Another aspect of captive propagation is only beginning to be explored. This approach is well suited to the home hobbyist interested in a small income from "playing around" with marine aquariums. It involves simply obtaining small specimens of desirable species and growing them out to a larger size. Since bigger specimens command a higher price and smaller ones are easier and cheaper to ship in large

Captive-propagated "Bali Green" stony coral (Acropora youngei) grown by Steve Tyree's Dynamic Ecomorphology.

numbers, this can be a profitable project for anyone with the space and know-how. Among the better choices for such an aquaculture project are tridacnids, any sessile invertebrates, and clownfishes. Simply placing two juvenile clowns from the hatchery into a tank together will result in the formation of a mated pair within months, and the value of the fishes then more than doubles.

Marine fish hatcheries and other types of aquaculture facilities are springing up all over the country. I have had the opportunity to visit several of them, and have corresponded with many of the proprietors. What emerges is an exciting picture of a growth industry in its formative stages.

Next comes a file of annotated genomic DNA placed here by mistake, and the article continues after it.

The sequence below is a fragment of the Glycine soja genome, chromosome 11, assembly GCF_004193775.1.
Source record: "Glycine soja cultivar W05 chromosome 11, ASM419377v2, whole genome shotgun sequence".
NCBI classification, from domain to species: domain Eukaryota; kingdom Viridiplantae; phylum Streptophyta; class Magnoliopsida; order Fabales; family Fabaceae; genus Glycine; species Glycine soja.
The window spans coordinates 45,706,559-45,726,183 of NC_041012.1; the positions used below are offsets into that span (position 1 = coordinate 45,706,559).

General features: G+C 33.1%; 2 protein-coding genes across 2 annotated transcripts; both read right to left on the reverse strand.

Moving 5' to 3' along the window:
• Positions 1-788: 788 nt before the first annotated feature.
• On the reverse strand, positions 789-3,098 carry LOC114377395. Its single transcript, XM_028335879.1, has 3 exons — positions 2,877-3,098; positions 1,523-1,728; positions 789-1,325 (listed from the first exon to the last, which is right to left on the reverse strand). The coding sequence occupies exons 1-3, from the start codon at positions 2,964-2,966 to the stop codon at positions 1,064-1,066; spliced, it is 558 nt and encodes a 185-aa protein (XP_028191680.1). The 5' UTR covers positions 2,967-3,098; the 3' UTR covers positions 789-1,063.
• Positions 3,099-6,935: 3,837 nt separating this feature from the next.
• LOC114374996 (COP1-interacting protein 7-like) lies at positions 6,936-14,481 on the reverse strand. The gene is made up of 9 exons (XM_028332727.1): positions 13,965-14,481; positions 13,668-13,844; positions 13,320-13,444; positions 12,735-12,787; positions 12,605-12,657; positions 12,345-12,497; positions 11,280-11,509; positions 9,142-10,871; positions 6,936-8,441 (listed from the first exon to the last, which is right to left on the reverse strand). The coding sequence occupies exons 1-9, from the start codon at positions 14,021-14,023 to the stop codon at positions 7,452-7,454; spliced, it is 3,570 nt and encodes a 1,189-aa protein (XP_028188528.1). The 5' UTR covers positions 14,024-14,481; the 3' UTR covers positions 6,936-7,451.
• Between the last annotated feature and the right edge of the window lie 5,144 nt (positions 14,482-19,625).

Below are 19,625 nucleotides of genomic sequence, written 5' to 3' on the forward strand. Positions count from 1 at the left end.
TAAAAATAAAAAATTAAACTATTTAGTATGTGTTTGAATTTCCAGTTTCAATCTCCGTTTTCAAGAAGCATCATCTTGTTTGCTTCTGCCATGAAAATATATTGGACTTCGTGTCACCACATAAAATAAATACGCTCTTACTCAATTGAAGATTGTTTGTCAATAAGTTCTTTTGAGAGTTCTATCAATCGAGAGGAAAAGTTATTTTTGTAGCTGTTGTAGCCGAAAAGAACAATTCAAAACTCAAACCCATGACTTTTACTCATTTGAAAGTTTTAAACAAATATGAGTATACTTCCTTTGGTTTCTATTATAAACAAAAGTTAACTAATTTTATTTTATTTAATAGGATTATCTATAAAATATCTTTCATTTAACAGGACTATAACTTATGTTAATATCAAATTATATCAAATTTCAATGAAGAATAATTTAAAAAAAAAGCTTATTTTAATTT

MAJOR VENTURES. Aqualife Research Corporation, founded by Martin A. Moe, Jr., in 1973, was the first large-scale ornamental marine fish hatchery in the United States. It was located initially in Florida, and then moved to the Ba-

mr hamas when Moe sold the business to Precision Valve Corporation. Aqualife continued to produce clownfishes and neon gobies until it closed when investors pulled out in